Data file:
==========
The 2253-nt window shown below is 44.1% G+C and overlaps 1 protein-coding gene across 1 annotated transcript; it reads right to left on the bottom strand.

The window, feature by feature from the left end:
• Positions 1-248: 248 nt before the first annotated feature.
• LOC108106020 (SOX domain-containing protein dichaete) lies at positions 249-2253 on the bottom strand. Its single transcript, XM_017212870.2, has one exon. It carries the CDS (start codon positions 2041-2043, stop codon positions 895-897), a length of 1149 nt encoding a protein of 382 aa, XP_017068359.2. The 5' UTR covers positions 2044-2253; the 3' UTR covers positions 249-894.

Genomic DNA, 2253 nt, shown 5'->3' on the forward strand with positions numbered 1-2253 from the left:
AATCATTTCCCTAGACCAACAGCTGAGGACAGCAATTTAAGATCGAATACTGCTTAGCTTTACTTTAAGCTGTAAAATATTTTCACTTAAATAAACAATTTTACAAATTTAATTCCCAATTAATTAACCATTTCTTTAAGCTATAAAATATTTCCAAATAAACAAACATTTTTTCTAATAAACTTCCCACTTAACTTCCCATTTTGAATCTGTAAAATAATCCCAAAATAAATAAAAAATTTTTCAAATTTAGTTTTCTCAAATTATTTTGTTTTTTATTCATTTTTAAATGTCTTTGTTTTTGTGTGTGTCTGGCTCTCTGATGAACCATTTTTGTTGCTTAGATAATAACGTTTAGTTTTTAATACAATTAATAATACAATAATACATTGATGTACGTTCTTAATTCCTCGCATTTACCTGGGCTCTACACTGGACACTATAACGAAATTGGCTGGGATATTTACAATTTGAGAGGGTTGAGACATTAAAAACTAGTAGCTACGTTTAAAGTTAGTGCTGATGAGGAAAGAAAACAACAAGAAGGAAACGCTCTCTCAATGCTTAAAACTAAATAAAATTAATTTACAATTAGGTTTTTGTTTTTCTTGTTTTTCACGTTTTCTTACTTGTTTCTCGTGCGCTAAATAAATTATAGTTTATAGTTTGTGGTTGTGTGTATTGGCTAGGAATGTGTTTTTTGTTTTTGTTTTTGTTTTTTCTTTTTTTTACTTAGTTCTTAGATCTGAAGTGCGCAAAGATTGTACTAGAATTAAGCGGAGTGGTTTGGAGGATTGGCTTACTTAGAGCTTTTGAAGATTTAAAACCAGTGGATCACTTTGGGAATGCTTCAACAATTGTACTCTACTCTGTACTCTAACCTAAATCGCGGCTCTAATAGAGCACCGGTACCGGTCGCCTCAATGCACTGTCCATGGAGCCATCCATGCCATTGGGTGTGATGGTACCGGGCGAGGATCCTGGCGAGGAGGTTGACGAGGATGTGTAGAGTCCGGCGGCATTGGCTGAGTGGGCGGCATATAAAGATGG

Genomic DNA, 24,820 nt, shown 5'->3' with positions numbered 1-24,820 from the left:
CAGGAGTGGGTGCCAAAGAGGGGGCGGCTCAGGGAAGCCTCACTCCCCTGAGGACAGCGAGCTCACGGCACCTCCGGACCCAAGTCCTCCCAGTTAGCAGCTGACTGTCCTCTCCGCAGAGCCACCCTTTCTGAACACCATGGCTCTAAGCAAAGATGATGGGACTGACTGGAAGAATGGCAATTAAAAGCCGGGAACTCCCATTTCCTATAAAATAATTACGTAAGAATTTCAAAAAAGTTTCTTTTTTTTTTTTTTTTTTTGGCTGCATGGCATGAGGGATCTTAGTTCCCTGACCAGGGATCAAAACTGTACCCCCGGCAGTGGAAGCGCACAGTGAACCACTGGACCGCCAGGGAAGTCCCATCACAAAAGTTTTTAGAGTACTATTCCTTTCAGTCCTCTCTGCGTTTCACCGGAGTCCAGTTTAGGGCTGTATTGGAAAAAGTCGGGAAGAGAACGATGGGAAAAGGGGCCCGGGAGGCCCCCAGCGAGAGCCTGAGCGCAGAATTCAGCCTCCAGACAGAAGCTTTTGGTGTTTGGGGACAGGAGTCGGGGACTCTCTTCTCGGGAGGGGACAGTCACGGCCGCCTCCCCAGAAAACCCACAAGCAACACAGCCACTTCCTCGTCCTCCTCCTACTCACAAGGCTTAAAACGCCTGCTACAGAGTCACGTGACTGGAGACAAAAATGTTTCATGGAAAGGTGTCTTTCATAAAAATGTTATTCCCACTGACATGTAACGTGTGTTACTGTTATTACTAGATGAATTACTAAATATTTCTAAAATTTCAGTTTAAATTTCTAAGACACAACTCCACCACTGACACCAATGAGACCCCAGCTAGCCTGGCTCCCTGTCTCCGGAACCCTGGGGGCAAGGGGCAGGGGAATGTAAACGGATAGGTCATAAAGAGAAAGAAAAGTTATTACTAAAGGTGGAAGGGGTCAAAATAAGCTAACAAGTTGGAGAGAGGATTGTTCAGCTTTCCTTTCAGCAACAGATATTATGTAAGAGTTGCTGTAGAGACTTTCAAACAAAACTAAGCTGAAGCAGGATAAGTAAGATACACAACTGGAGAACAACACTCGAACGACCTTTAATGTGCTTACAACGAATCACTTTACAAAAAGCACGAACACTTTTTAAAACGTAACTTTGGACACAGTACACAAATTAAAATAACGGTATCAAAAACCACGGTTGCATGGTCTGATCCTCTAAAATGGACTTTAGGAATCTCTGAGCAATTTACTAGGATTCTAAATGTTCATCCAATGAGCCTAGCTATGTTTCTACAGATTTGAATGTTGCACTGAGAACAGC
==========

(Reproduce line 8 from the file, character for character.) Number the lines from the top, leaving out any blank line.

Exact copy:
CAGGAGTGGGTGCCAAAGAGGGGGCGGCTCAGGGAAGCCTCACTCCCCTGAGGACAGCGAGCTCACGGCACCTCCGGACCCAAGTCCTCCCAGTTAGCAGCTGACTGTCCTCTCCGCAGAGCCACCCTTTCTGAACACCATGGCTCTAAGCAAAGATGATGGGACTGACTGGAAGAATGGCAATTAAAAGCCGGGAACTCCCATTTCCTATAAAATAATTACGTAAGAATTTCAAAAAAGTTTCTTTTTTTTTTTTTTTTTTTGGCTGCATGGCATGAGGGATCTTAGTTCCCTGACCAGGGATCAAAACTGTACCCCCGGCAGTGGAAGCGCACAGTGAACCACTGGACCGCCAGGGAAGTCCCATCACAAAAGTTTTTAGAGTACTATTCCTTTCAGTCCTCTCTGCGTTTCACCGGAGTCCAGTTTAGGGCTGTATTGGAAAAAGTCGGGAAGAGAACGATGGGAAAAGGGGCCCGGGAGGCCCCCAGCGAGAGCCTGAGCGCAGAATTCAGCCTCCAGACAGAAGCTTTTGGTGTTTGGGGACAGGAGTCGGGGACTCTCTTCTCGGGAGGGGACAGTCACGGCCGCCTCCCCAGAAAACCCACAAGCAACACAGCCACTTCCTCGTCCTCCTCCTACTCACAAGGCTTAAAACGCCTGCTACAGAGTCACGTGACTGGAGACAAAAATGTTTCATGGAAAGGTGTCTTTCATAAAAATGTTATTCCCACTGACATGTAACGTGTGTTACTGTTATTACTAGATGAATTACTAAATATTTCTAAAATTTCAGTTTAAATTTCTAAGACACAACTCCACCACTGACACCAATGAGACCCCAGCTAGCCTGGCTCCCTGTCTCCGGAACCCTGGGGGCAAGGGGCAGGGGAATGTAAACGGATAGGTCATAAAGAGAAAGAAAAGTTATTACTAAAGGTGGAAGGGGTCAAAATAAGCTAACAAGTTGGAGAGAGGATTGTTCAGCTTTCCTTTCAGCAACAGATATTATGTAAGAGTTGCTGTAGAGACTTTCAAACAAAACTAAGCTGAAGCAGGATAAGTAAGATACACAACTGGAGAACAACACTCGAACGACCTTTAATGTGCTTACAACGAATCACTTTACAAAAAGCACGAACACTTTTTAAAACGTAACTTTGGACACAGTACACAAATTAAAATAACGGTATCAAAAACCACGGTTGCATGGTCTGATCCTCTAAAATGGACTTTAGGAATCTCTGAGCAATTTACTAGGATTCTAAATGTTCATCCAATGAGCCTAGCTATGTTTCTACAGATTTGAATGTTGCACTGAGAACAGC